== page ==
Identifying the difference between the things you want and what you really need is a key aspect to sticking to your budget, but there are plenty of clever “lifehacks” to make the process a whole lot more rewarding and less daunting.
Who knows, these little tricks may also change your current perspective of “want” and “need” entirely.
Here are a few simple ideas to help you get started.
Place a dollar value to your time.
Your base salary is one thing. Your actual salary is another.
To determine your actual salary, you should account for taxes, the cost of other employer-sponsored benefits (like health insurance), the time you spend answering emails after hours, and even your commute.
This makes up the “all in” value of your time spent working that ultimately results in your expendable hourly “wage.”
Though calculating this figure may leave you wishing for a raise, it can also help you change your perspective on how badly you need certain items when considering the value of the item and how many hours you need to work to fund the purchase.
When you can put a solid number on the hourly value of your time, it can even help you to prioritize the commitments you make in your personal life, how you spend your free time, and how those choices contribute to your overall quality of life.
Identify one expense you can bring “in-house.”
Your time has a tangible value, but most of us also have at least one task we could probably take on ourselves to cut costs.
If you spend a lot of money on dry cleaning each month, for example, you may determine that it’s worth continuing to pay for professional cleaning of your treasured, fragile, and extremely soiled items, but you can also clean the items that don’t mandate frequent professional treatment with an at-home dry cleaning kit (one box typically costs less than $15).
The same tactic can go for car maintenance. Perhaps you pay someone to take care of your car’s technical nuances, but you decide to handle its basic maintenance, like changing windshield wiper blades and air filters on your own.
Maybe you continue to pay a pet sitter to come to your home when you’re away, but take care of your animal’s basic grooming, like bathing, brushing, and nail trimming on your own.
Andre Pinantoan, a 28-year old living in Sydney, Australia recently realized the value of the DIY approach. “I learned leatherwork over two weekends to make a leather belt. The materials cost me $35; the belt would have cost me $150 if I bought it retail,” says Pinantoan.
Further, he points out the intangible future value the DIY approach provided: “You tend to love and be proud of things you make. In the future, I can even do projects on my own time and sell them as a hobby.”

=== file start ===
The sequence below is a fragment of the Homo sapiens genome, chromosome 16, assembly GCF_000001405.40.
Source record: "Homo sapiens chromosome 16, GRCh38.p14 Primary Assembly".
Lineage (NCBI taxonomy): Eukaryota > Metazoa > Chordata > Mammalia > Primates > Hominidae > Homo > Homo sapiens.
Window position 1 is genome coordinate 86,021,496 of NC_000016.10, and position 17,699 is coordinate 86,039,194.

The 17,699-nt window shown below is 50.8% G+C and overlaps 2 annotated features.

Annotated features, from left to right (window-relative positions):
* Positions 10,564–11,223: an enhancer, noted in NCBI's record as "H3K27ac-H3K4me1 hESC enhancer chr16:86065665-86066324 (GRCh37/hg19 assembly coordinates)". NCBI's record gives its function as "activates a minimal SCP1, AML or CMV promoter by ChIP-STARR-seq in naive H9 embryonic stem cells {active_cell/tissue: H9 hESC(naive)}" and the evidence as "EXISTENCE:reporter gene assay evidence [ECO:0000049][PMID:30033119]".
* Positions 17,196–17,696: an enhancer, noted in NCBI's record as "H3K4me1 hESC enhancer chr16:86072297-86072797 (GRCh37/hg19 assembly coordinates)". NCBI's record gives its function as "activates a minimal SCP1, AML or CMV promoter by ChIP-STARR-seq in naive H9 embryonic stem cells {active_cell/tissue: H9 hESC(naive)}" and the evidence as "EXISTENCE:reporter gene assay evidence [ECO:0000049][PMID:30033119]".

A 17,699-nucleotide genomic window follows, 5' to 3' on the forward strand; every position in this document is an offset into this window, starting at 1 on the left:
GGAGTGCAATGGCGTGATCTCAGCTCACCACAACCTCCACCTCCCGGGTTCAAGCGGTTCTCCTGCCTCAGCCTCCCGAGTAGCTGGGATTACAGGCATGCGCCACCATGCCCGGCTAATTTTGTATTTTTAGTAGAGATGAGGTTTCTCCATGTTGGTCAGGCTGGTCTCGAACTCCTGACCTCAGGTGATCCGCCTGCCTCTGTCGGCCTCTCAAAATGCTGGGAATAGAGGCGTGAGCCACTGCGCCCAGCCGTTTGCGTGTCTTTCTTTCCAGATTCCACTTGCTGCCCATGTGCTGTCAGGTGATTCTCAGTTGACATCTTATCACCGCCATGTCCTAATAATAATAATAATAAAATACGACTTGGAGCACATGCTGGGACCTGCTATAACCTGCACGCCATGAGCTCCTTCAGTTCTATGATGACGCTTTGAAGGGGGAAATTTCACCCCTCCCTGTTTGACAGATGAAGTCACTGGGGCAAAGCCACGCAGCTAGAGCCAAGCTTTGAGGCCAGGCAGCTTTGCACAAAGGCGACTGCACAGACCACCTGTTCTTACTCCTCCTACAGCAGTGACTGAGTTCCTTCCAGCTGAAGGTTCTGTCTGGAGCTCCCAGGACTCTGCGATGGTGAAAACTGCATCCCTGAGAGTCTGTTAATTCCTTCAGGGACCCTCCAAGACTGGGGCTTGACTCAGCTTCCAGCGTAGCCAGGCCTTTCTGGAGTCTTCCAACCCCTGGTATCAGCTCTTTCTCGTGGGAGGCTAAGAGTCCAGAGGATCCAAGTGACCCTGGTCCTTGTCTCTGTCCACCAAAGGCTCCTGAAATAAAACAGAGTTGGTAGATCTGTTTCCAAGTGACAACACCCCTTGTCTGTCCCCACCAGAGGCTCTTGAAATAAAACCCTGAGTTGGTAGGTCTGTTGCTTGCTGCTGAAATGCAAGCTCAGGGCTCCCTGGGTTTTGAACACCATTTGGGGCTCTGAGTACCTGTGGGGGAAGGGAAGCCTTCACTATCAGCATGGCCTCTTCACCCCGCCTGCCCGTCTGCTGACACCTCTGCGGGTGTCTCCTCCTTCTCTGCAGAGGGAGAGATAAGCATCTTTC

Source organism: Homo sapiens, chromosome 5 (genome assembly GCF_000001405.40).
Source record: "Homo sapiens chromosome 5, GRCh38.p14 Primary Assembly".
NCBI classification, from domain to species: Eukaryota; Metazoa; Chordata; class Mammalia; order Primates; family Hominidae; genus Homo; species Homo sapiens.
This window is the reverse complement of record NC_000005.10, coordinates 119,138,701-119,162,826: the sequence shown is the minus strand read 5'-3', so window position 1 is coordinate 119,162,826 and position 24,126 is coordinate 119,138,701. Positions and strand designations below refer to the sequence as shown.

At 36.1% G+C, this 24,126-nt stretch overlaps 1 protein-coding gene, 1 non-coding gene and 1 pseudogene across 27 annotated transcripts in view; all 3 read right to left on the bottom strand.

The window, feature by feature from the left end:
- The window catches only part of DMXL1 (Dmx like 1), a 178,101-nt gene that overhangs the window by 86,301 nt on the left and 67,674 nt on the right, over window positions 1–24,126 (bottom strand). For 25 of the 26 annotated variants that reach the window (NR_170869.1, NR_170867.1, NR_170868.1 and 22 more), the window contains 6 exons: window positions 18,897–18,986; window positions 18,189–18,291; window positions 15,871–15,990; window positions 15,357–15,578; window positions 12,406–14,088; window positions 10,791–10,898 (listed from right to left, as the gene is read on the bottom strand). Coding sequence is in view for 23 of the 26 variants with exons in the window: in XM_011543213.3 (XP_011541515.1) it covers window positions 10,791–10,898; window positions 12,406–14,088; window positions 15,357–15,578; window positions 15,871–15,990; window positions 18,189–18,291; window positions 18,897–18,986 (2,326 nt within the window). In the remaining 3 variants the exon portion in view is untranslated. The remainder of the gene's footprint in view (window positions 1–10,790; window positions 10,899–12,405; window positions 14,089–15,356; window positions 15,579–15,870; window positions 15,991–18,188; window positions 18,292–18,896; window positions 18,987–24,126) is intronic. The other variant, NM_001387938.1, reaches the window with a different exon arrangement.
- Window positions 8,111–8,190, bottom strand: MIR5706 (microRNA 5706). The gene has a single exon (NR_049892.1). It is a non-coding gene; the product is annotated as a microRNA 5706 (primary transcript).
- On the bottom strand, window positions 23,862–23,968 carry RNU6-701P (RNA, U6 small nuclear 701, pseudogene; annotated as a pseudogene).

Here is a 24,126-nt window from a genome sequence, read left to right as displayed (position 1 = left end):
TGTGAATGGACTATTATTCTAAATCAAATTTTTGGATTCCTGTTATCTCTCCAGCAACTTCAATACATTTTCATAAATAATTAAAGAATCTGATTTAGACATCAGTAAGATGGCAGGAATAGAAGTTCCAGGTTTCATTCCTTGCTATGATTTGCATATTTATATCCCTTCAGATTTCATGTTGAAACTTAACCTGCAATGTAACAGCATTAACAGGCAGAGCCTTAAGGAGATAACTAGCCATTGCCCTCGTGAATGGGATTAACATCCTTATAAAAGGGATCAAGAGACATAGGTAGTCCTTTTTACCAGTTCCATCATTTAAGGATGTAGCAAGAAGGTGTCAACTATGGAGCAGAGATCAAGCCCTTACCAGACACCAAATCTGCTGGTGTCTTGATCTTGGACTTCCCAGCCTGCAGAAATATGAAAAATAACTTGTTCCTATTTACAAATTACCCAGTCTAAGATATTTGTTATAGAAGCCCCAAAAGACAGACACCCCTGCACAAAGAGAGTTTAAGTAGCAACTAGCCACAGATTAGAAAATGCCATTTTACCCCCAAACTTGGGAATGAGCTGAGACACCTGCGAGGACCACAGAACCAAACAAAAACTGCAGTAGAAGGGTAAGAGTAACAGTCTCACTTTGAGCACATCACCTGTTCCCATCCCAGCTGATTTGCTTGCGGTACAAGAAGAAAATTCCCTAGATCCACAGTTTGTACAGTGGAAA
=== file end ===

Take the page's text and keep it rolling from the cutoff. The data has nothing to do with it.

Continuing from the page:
Compare yourself to the right Joneses.
Keeping up with the proverbial Joneses is often cited as a reason people overspend and develop skewed perspectives of wants and needs.
You can turn that same idea into financial inspiration that works to your benefit—if you choose your Joneses carefully.
Mint user Magda Walczak, a 33-year old living in Chicago, Illinois says she leverages Mint’s user spending data to keep herself in check.
She says, “I look at the feature that compares my spending in a category with the rest of the Mint population; it gives me a sobering insight into my own spending. If I feel like I’m being excessive in a category, it gives me a reality check to spend less.”
Take a declutter challenge.
“Too much” in your home, desk, closet, and car has a tendency to clutter your mental perspective of wants and needs.
Before you buy one more item, certified professional organizer Bonnie Joy Dewkett and founder of The Joyful Organizer says new items you think you need may already be under your nose.
“So often people just need to know what they own in order not buy more,” she says.
She advises shopping in your closet with no judgment or expectations and make sure you get to the back corners where things tend to get hidden. Try everything on just as you would at a store.
As for all the miscellaneous items you don’t need, motivate yourself with a challenge that makes decluttering less daunting.
Commit to rid yourself of just three unwanted items a day for 30 days and vow not to buy anything new (other than true needs, like food), until it’s complete.
Not only will your realize just how much unnecessary stuff you already have, you might also find you’ve got more items you could put to use than you realized.
Pretend you’re moving to a place half the size of where you are.
The more space you have, the easier it is to accumulate unnecessary items.
Over time, you’ll keep right on spending either in the form of “more house” and/or more organizational needs to keep from drowning amidst all that stuff.
Instead of writing your current digs off as “too small” or spending a boatload on more storage bins and furniture, try simulating what it would be like to live with half the amount of space to determine what it is that you really need to live a full life.
For 57-year old Diane Dobry losing her job in 2009 and moving several times to and from areas including in Long Island, Manhattan, Hungary, and eventually to Cobleskill, New York, caused her to recognize how much “stuff” was weighing her life—and her wallet—down.
“Moving was an eye-opener because more stuff meant having to rent a larger vehicle, and paying someone to move items for me. Additionally, having more meant more costs to store boxes of things I was never going to ever really use,” says Dobry.
Stephanie Taylor Christensen is a former financial services marketer based in Columbus, OH. The founder of Wellness On Less, she also writes on small business, consumer interest, wellness, career and personal finance topics.